All American drivers require auto insurance to legally drive, and every state has unique insurance requirements for drivers. California drivers need to make sure their policies offer at least the minimum required coverage, but having minimal coverage can be risky, especially in the event of a serious accident.
California follows a fault rule for car accident claims. Unlike no-fault states that require drivers to file insurance claims against their own policies after accidents, in fault states, a driver in a fault-based state has more flexible options. California drivers who suffer injuries or other damages from at-fault drivers may file an insurance claim against their own policies if desired, file a claim against the at-fault driver’s policy, or sue the at-fault driver in a personal injury lawsuit.
Minimum Coverage in California
California law requires that all drivers secure auto insurance policies that include:
- At least $15,000 in coverage for death or injury.
- At least $30,000 for injuries to multiple people or multiple fatalities.
- At least $5,000 in property damage coverage.
Remember, these are the bare minimum requirements. It’s usually best to purchase additional coverage. In the event you are at-fault for an accident, your insurance claim will only cover the limit of your policy coverage. If your damages are more expensive, it will be up to you to pay the difference.
California drivers who do not wish to purchase insurance coverage may still legally drive, but only after making a cash deposit of at least $35,000 to the Department of Motor Vehicles (DMV), obtaining a self-insurance certificate from the DMV, or purchasing a $35,000 surety bond from a licensed issuer.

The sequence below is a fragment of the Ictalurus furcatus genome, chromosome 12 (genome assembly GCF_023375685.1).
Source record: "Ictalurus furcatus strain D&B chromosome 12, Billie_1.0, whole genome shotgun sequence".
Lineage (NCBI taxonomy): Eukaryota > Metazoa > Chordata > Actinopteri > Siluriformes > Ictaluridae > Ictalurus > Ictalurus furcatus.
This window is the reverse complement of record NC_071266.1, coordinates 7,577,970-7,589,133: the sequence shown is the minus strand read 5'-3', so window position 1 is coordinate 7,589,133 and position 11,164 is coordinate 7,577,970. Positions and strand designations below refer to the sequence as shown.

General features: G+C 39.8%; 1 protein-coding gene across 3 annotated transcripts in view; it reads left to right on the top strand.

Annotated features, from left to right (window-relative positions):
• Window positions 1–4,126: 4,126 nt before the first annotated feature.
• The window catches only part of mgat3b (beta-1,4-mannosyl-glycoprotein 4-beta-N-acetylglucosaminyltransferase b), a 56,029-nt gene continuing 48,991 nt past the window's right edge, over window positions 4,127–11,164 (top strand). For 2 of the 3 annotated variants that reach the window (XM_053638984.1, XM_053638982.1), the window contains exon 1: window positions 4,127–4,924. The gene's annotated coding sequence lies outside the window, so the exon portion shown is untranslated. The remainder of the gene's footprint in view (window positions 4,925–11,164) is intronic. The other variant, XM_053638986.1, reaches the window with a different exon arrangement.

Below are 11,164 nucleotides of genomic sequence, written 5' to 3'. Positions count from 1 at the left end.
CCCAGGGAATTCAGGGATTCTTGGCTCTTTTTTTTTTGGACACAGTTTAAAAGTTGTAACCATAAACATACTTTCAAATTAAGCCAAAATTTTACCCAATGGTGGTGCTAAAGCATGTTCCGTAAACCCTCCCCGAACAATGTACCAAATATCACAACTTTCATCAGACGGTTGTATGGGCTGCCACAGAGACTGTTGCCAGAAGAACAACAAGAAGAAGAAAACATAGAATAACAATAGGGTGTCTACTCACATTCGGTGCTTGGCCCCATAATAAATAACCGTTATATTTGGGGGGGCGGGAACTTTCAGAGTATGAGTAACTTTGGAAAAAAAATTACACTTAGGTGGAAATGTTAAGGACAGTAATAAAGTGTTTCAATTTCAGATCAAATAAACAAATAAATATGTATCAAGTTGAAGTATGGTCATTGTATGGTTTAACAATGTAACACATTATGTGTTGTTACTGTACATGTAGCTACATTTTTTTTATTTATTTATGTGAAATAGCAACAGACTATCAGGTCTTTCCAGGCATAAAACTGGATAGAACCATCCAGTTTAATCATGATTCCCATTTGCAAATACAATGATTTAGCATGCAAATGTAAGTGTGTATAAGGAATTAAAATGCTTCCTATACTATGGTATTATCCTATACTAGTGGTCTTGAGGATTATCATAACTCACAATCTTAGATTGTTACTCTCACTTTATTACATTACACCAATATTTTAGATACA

Underinsured/Uninsured Motorist Coverage
Although not required by law, purchasing underinsured motorist or uninsured motorist coverage can be very beneficial in California. California has more drivers without insurance than most other states, and if you find yourself in an accident with an at-fault driver who has no insurance, you will need to look to your own policy for coverage. Most insurers will allow you to purchase underinsured or uninsured motorist coverage
Risks of Driving Without Insurance
The primary reason for purchasing auto insurance is to avoid incurring legal penalties for breaking the law. Any driver found behind the wheel without insurance faces fines, demerit points on his or her driver’s license, and possibly harsher penalties. Additionally, driving without insurance coverage means that if your car or personal property requires repairs or replacement after an accident, or if you suffer serious injuries, you will need to pay for those expenses yourself.
Additionally, insurance coverage can also help those who cannot return to work for some time after an accident. In most situations, a driver can file a claim against an at-fault driver for coverage and then file a claim against his or her own policy if the at-fault driver’s coverage is insufficient. A lawsuit against the at-fault driver can also help injured drivers recoup their losses after accidents. If you are unsure about your insurance requirements, or have recently been in an accident and are worried about insurance claim issues, reach out to a reliable Bakersfield car accident attorney for help.